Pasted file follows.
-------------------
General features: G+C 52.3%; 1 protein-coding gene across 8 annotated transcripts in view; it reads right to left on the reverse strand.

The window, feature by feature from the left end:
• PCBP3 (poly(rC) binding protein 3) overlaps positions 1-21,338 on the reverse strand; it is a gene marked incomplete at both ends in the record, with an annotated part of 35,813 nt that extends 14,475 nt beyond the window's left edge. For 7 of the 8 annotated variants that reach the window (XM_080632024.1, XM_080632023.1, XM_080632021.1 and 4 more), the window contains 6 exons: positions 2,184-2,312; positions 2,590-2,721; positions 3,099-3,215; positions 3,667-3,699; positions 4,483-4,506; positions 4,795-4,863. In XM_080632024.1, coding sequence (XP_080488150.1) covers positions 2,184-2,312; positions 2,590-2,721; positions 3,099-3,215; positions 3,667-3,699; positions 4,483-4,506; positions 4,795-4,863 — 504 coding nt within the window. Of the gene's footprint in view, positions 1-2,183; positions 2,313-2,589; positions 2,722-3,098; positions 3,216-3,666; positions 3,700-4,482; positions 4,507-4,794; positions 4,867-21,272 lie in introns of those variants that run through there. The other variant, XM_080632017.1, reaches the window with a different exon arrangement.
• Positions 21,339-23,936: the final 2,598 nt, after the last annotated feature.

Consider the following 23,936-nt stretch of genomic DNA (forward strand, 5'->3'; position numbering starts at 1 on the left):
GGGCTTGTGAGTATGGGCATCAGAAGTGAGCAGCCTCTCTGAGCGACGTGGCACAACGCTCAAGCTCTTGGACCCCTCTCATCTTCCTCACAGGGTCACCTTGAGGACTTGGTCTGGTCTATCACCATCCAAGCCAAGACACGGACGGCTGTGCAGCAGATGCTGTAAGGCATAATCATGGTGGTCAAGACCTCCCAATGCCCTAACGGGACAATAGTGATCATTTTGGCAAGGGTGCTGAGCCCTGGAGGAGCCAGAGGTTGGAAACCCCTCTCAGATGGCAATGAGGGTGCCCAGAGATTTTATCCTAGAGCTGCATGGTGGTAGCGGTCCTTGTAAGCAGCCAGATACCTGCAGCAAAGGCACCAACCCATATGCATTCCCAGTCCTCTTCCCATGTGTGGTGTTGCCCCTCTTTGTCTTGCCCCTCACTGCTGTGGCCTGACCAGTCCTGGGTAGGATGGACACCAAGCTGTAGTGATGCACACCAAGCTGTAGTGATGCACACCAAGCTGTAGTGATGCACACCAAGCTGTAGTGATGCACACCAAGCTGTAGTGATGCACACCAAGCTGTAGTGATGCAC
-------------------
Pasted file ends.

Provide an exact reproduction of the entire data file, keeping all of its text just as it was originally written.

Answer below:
General features: G+C 52.3%; 1 protein-coding gene across 8 annotated transcripts in view; it reads right to left on the reverse strand.

The window, feature by feature from the left end:
• PCBP3 (poly(rC) binding protein 3) overlaps positions 1-21,338 on the reverse strand; it is a gene marked incomplete at both ends in the record, with an annotated part of 35,813 nt that extends 14,475 nt beyond the window's left edge. For 7 of the 8 annotated variants that reach the window (XM_080632024.1, XM_080632023.1, XM_080632021.1 and 4 more), the window contains 6 exons: positions 2,184-2,312; positions 2,590-2,721; positions 3,099-3,215; positions 3,667-3,699; positions 4,483-4,506; positions 4,795-4,863. In XM_080632024.1, coding sequence (XP_080488150.1) covers positions 2,184-2,312; positions 2,590-2,721; positions 3,099-3,215; positions 3,667-3,699; positions 4,483-4,506; positions 4,795-4,863 — 504 coding nt within the window. Of the gene's footprint in view, positions 1-2,183; positions 2,313-2,589; positions 2,722-3,098; positions 3,216-3,666; positions 3,700-4,482; positions 4,507-4,794; positions 4,867-21,272 lie in introns of those variants that run through there. The other variant, XM_080632017.1, reaches the window with a different exon arrangement.
• Positions 21,339-23,936: the final 2,598 nt, after the last annotated feature.

Consider the following 23,936-nt stretch of genomic DNA (forward strand, 5'->3'; position numbering starts at 1 on the left):
GGGCTTGTGAGTATGGGCATCAGAAGTGAGCAGCCTCTCTGAGCGACGTGGCACAACGCTCAAGCTCTTGGACCCCTCTCATCTTCCTCACAGGGTCACCTTGAGGACTTGGTCTGGTCTATCACCATCCAAGCCAAGACACGGACGGCTGTGCAGCAGATGCTGTAAGGCATAATCATGGTGGTCAAGACCTCCCAATGCCCTAACGGGACAATAGTGATCATTTTGGCAAGGGTGCTGAGCCCTGGAGGAGCCAGAGGTTGGAAACCCCTCTCAGATGGCAATGAGGGTGCCCAGAGATTTTATCCTAGAGCTGCATGGTGGTAGCGGTCCTTGTAAGCAGCCAGATACCTGCAGCAAAGGCACCAACCCATATGCATTCCCAGTCCTCTTCCCATGTGTGGTGTTGCCCCTCTTTGTCTTGCCCCTCACTGCTGTGGCCTGACCAGTCCTGGGTAGGATGGACACCAAGCTGTAGTGATGCACACCAAGCTGTAGTGATGCACACCAAGCTGTAGTGATGCACACCAAGCTGTAGTGATGCACACCAAGCTGTAGTGATGCACACCAAGCTGTAGTGATGCAC